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Google extension found using users' CPUs to mine cryptocurrency

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01 January 2018

Leading internet browser Google has taken down a Chrome browser extension with over 105,000 users, which was reported to be secretly mining cryptocurrency using the CPU power of users.

A popular extension, Archive Poster, which allowed Tumblr users to "reblog, queue, draft, and like posts right from another blog's archive" was reportedly hijacking the CPUs of over 105,000 users to secretly mine cryptocurrency Monero.

Users in the review section of the extension had blasted the inclusion of the infamous Coinhive in-browser miner's JavaScript code in the extension. Coinhive is the same miner which was used by The Pirate Bay to mine cryptocurrency using users' CPUs.

The extension did not ask for any permission from the users to run the code and kept mining the cryptocurrency as long as the browser was open. Such processes are popularly known as cryptojacking. A user has no way to turn this off but to uninstall the extension or close the website executing the process.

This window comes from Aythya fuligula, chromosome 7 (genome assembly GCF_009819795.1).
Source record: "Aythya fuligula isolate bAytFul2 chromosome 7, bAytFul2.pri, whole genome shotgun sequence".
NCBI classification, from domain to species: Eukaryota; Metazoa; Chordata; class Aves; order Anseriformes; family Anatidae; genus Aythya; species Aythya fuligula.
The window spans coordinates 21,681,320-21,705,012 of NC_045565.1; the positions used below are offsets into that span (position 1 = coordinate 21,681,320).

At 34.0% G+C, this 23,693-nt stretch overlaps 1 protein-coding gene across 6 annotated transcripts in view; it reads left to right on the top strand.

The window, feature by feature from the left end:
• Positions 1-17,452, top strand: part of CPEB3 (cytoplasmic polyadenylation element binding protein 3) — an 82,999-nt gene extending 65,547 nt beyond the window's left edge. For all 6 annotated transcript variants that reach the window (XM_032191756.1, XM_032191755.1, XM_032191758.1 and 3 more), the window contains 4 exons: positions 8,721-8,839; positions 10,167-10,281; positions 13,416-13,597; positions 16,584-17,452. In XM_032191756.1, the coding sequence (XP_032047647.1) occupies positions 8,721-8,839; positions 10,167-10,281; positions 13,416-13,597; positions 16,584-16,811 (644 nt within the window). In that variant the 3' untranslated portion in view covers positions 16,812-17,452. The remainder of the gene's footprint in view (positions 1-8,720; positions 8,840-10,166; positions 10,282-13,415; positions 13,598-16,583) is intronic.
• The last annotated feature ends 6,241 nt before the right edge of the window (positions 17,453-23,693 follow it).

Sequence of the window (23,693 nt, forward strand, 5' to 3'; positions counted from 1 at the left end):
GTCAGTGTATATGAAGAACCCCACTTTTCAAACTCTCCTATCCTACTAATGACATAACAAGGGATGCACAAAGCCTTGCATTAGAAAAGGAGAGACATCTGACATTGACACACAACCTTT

The extension was developed by qplus.io.

Incidentally, after the extension was taken down, another extension '[SAFE] Archive Poster' has cropped up. Offered by 'Archive Poster', the extension does not provide any screenshot of how it works. The reliability of the extension is questionable.

Computing power is essential for mining cryptocurrencies as a miner's computer has to solve complex mathematical calculations to mine a cryptocurrency such as bitcoin, ripple, and ether.

Over the spring and summer, Chrome extension developers have been under a barrage of phishing attacks, according to Bleeping Computer. Miscreants were trying to take over extensions, adding adware code and pushing a tainted update to the extension's userbase when successful.

Some of these phishing attacks were successful, and several cases were reported when high-profile extensions with large user bases were hijacked to push adware.

The company behind Archive Poster does not have a contact method listed on its website, so it was not possible to confirm this was intentional or another case of a hijacked extension.





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